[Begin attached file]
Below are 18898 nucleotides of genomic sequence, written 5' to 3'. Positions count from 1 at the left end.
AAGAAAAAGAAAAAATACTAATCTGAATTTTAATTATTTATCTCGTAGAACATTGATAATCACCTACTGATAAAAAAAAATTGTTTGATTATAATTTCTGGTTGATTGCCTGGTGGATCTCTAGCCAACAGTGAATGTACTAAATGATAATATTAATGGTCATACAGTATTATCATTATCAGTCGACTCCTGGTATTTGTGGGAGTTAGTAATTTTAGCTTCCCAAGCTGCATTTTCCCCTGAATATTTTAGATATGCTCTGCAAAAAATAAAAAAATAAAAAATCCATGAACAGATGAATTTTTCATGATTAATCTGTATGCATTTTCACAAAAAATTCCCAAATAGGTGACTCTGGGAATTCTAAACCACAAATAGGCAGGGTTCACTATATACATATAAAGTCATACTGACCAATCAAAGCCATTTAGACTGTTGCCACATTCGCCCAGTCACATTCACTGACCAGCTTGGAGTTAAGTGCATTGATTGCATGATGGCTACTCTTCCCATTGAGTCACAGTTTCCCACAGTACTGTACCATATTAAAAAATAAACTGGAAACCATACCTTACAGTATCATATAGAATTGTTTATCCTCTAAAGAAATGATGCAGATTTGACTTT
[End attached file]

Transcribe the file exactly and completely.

Below are 18898 nucleotides of genomic sequence, written 5' to 3'. Positions count from 1 at the left end.
AAGAAAAAGAAAAAATACTAATCTGAATTTTAATTATTTATCTCGTAGAACATTGATAATCACCTACTGATAAAAAAAAATTGTTTGATTATAATTTCTGGTTGATTGCCTGGTGGATCTCTAGCCAACAGTGAATGTACTAAATGATAATATTAATGGTCATACAGTATTATCATTATCAGTCGACTCCTGGTATTTGTGGGAGTTAGTAATTTTAGCTTCCCAAGCTGCATTTTCCCCTGAATATTTTAGATATGCTCTGCAAAAAATAAAAAAATAAAAAATCCATGAACAGATGAATTTTTCATGATTAATCTGTATGCATTTTCACAAAAAATTCCCAAATAGGTGACTCTGGGAATTCTAAACCACAAATAGGCAGGGTTCACTATATACATATAAAGTCATACTGACCAATCAAAGCCATTTAGACTGTTGCCACATTCGCCCAGTCACATTCACTGACCAGCTTGGAGTTAAGTGCATTGATTGCATGATGGCTACTCTTCCCATTGAGTCACAGTTTCCCACAGTACTGTACCATATTAAAAAATAAACTGGAAACCATACCTTACAGTATCATATAGAATTGTTTATCCTCTAAAGAAATGATGCAGATTTGACTTT